Operation Flood was a rural development programme started by India's National Dairy Development Board (NDDB) in 1970. One of the largest of its kind, the programme objective was to create a nationwide milk grid. It resulted in making India the largest producer of milk and milk products, and hence is also called the White Revolution of India. It also helped reduce malpractices by milk traders and merchants. This revolution followed the Indian Green Revolution and helped in alleviating poverty and famine levels from their dangerous proportions in India during the era. Introduction
Operation Flood has helped dairy farmers, direct their own development, placing control of the resources they create in their own hands. A 'National Milk Grid', links milk producers throughout India with consumers in over 700 towns and cities, reducing seasonal and regional price variations while ensuring that the producer gets a major share of the price consumers pay. The bedrock of Operation Flood has been village milk producers' cooperatives, which procure milk and provide inputs and services, making modern management and technology available to members. Operation Flood's objectives included : * Increase milk production ("a flood of milk")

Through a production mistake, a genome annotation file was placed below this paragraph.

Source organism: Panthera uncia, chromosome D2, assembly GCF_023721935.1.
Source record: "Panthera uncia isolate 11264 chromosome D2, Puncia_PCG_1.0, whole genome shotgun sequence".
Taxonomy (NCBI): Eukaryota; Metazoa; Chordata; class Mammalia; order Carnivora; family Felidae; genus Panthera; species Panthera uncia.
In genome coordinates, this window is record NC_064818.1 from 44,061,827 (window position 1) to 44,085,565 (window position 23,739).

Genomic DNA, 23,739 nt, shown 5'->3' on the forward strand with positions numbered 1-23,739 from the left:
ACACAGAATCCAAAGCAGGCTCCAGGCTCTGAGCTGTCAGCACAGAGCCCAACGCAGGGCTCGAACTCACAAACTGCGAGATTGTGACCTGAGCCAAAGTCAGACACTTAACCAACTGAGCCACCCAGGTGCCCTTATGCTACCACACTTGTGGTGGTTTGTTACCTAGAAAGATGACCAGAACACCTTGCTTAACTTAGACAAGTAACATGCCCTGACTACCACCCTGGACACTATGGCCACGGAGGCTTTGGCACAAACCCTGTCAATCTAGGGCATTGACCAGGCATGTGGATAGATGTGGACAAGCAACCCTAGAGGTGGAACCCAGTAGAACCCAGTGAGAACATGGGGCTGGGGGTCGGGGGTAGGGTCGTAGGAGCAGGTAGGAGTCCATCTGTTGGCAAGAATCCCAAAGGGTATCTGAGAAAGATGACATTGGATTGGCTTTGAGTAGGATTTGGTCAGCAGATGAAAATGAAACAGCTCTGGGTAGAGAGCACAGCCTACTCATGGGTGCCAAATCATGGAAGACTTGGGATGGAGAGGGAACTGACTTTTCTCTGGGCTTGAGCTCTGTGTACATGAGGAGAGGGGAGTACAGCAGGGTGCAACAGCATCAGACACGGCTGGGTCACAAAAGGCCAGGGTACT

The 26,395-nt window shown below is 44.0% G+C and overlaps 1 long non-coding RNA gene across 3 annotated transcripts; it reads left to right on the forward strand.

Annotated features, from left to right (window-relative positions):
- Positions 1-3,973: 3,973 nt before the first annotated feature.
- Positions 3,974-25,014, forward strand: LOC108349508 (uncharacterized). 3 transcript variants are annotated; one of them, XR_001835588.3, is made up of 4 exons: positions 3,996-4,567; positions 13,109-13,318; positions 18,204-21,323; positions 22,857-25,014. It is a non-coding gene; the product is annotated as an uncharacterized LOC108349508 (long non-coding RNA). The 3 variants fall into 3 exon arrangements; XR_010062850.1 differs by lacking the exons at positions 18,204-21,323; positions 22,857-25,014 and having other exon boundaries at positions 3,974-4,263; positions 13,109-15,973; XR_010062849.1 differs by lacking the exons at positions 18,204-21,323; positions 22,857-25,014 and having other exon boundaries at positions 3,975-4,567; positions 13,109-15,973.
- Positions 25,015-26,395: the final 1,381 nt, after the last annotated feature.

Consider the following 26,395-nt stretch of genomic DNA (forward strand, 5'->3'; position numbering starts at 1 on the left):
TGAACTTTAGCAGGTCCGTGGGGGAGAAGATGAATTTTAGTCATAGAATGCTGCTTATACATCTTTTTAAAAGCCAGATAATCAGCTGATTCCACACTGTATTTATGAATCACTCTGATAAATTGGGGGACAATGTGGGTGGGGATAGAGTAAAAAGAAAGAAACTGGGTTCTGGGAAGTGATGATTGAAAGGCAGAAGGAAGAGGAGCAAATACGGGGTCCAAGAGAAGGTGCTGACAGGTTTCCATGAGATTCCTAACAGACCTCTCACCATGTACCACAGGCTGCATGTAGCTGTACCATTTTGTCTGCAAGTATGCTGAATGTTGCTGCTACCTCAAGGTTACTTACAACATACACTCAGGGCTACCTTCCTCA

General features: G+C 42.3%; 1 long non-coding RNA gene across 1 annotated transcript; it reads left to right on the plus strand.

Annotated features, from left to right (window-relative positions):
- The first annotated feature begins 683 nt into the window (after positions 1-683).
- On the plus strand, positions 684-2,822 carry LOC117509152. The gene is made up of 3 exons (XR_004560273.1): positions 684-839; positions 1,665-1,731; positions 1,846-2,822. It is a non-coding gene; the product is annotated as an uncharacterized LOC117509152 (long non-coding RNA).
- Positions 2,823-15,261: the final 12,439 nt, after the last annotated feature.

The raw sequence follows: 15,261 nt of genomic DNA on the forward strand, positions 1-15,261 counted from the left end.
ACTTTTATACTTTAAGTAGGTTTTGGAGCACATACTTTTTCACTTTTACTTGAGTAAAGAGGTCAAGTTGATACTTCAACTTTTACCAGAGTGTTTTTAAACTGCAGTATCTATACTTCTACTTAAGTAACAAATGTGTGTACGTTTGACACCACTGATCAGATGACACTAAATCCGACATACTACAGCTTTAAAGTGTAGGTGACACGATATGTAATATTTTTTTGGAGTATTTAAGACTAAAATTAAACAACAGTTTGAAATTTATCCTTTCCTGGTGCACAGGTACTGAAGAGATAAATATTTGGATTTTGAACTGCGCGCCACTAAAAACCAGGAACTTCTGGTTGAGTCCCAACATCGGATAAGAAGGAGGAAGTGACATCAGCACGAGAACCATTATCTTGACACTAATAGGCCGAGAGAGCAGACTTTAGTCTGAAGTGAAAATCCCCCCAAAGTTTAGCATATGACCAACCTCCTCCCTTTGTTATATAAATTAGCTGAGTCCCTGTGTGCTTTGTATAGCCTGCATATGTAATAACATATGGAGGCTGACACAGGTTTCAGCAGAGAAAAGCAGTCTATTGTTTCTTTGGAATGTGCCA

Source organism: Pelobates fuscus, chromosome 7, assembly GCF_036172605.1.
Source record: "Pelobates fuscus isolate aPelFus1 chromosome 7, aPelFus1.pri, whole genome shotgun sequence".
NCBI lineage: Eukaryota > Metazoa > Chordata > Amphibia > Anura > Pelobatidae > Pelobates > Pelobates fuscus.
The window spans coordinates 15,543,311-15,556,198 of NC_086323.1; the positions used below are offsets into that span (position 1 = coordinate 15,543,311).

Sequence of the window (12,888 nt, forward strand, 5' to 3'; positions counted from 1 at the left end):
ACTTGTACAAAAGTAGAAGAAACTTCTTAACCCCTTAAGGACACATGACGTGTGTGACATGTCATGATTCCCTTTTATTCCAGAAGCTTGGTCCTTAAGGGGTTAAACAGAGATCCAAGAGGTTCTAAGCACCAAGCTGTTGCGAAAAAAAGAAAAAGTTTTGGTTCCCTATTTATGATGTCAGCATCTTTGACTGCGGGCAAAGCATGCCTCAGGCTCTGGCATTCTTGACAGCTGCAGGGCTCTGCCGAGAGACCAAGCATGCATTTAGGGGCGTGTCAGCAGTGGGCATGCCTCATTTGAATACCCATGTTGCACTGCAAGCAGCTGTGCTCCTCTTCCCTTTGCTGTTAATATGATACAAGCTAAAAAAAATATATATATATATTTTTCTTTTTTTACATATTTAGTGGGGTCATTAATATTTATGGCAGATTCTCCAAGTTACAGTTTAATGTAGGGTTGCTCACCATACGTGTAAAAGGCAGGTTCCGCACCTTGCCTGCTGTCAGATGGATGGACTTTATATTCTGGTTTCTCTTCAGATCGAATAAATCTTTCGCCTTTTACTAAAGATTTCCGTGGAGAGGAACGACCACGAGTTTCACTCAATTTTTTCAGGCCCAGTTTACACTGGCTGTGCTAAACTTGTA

* Augment rural incomes
* Fair prices for consumers
Gujarat-based co-operation "Anand Milk Union Limited", often called Amul, was the engine behind the success of the programme, and in turn became a mega company based on the cooperative approach. Tribhuvandas Patel was the founder Chairman of Amul, while Verghese Kurien was the chairman of NDDB at the time when the programme was implemented. Verghese Kurien, who was then 33, gave the professional management skills and necessary thrust to the cooperative, and is considered the architect of India's 'White Revolution' (Operation Flood). His work has been recognised by the award of a Padma Bhushan, the Ramon Magsaysay Award for Community Leadership,...
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